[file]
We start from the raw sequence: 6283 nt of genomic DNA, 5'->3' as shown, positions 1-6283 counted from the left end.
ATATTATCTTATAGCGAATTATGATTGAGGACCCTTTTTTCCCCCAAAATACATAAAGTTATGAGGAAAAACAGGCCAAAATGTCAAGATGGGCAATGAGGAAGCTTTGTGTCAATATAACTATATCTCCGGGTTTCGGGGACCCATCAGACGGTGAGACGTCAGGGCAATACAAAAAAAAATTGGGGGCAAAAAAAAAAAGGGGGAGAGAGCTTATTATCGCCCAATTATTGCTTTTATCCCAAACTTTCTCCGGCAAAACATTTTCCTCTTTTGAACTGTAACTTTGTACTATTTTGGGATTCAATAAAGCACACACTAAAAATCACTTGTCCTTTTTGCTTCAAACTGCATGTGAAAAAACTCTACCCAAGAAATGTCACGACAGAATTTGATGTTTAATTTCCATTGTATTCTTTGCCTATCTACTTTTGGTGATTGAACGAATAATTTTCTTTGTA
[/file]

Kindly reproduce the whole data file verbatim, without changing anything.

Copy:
We start from the raw sequence: 6283 nt of genomic DNA, 5'->3' as shown, positions 1-6283 counted from the left end.
ATATTATCTTATAGCGAATTATGATTGAGGACCCTTTTTTCCCCCAAAATACATAAAGTTATGAGGAAAAACAGGCCAAAATGTCAAGATGGGCAATGAGGAAGCTTTGTGTCAATATAACTATATCTCCGGGTTTCGGGGACCCATCAGACGGTGAGACGTCAGGGCAATACAAAAAAAAATTGGGGGCAAAAAAAAAAAGGGGGAGAGAGCTTATTATCGCCCAATTATTGCTTTTATCCCAAACTTTCTCCGGCAAAACATTTTCCTCTTTTGAACTGTAACTTTGTACTATTTTGGGATTCAATAAAGCACACACTAAAAATCACTTGTCCTTTTTGCTTCAAACTGCATGTGAAAAAACTCTACCCAAGAAATGTCACGACAGAATTTGATGTTTAATTTCCATTGTATTCTTTGCCTATCTACTTTTGGTGATTGAACGAATAATTTTCTTTGTA